Setu Bharatam: Bridging Infrastructural Gaps

Setu Bharatam: Bridging Infrastructural Gaps

Swaniti Initiative | March 30, 2016 | The Swaniti Blog

Level crossings constitute high-risk spots for the Indian Railways. As of May 2015, there are 18,785 manned and 11,563 unmanned level crossings in the country. The intersection of two different infrastructure networks during their normal operations results in increased chances of loss to life and property. In addition, these accidents also create a drag in the limiting line capacity of trains leading to increased costs for operation and maintenance of the Railways. An estimated 5% trains lose punctuality on account of non-closure of safety gates at crossings in time. In 2012, the Kakodkar Committee Review, strongly recommended elimination of all level crossings within 5 years. The expenditure for undertaking such a massive project, the Report said, would be recovered due to savings through improved train operations.
In India, nearly half of all train accidents occur at level crossings. Out of 54 such incidents in 2014-15, 48 accidents took place at unmanned level crossings which can be attributed to the negligence of road users. While in most cases the road users are the casualty, sometimes heavy road vehicles can present a risk to trains as well. More than 50% of fatalities and a quarter of all injuries sustained by passengers, railway employees and others, due to train accidents occurred at level crossings.


The Indian Railways has been working on achieving a ‘zero accident’ railway system in the country. In 2015-16, 1000 unmanned level crossings were eliminated in areas where road traffic was limited or by merging nearby crossings by constructing connecting roads. Over the last 4 years a large number of unmanned crossings have been closed down primarily in the states of Uttar Pradesh, West Bengal, Andhra Pradesh, Maharshtra and Tamil Nadu. The details are as follows:


To complement these efforts, the government launched the Setu Bharatam programme in March 2016 with the aim of making all National Highways free of railway crossings by 2019. In line with the recommendations of the Kakodkar Committee, it has allocated Rs. 50,800 crore to bring in necessary safety measures by eliminating manned and unmanned level crossings. The project has 2 components:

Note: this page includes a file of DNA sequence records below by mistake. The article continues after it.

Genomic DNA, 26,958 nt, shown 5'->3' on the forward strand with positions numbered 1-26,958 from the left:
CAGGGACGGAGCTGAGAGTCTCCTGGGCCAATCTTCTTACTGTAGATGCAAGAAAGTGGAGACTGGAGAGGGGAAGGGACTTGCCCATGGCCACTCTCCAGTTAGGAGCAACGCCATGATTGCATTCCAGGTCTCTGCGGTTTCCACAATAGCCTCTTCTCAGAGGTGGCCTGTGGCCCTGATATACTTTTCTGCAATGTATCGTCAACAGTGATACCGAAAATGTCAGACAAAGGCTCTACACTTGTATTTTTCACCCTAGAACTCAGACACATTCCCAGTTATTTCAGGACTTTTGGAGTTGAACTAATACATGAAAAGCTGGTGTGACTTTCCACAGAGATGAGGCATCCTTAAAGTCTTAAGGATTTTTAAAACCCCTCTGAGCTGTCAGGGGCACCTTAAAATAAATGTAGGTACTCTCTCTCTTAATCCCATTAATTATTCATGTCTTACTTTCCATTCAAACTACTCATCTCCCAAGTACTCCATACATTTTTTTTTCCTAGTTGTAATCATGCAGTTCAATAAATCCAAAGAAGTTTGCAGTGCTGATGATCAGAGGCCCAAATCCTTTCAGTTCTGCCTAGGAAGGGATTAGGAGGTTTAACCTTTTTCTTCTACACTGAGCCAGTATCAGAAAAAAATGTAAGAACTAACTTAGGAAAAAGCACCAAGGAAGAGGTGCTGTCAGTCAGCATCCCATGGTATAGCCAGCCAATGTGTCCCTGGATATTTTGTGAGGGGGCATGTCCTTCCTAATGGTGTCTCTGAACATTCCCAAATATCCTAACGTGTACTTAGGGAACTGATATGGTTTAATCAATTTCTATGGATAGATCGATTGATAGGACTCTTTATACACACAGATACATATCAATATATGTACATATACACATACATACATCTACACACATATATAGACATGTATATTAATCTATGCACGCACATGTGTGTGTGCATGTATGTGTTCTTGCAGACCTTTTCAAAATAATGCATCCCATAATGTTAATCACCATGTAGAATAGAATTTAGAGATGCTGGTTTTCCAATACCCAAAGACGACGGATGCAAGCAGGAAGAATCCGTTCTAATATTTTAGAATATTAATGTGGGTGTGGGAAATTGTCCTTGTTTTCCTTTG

1. 208 Railway Over Bridges (ROBs)/ Railway Under Bridges (RUBs) to be built at level crossings at a cost of Rs. 20,800 crore
  2. 1500 old bridges to be improved by replacement/ widening/ strengthening in a phased manner at a cost of Rs. 30,000 crore

Maximum ROBs/RUBs will be constructed in Andhra Pradesh, followed by West Bengal and Bihar. Detailed Project Reports have been submitted for 73 ROBs which were to be sanctioned within the financial year 2015-16. The Ministry of Railways has also requested the Ministry of Rural Development to include the work building ROBs/RUBs in the illustrative list of works under the Mahatma Gandhi National Rural Employment Guarantee Act. The Ministry of Road Transport & Highways has also established an Indian Bridge Management System (IBMS) at the Indian Academy for Highway Engineer in Noida, U.P. The aim is to carry out a survey of conditions survey and inventorization of all bridges on National Highways. Some of the states in which a large number of ROBs/RUBs will be constructed are as follows:


It will require a streamlined decision-making and project management system to realize the aim of 100% elimination of all manned and unmanned level crossings in the country. Setu Bharatam is a welcome step towards achieving this goal.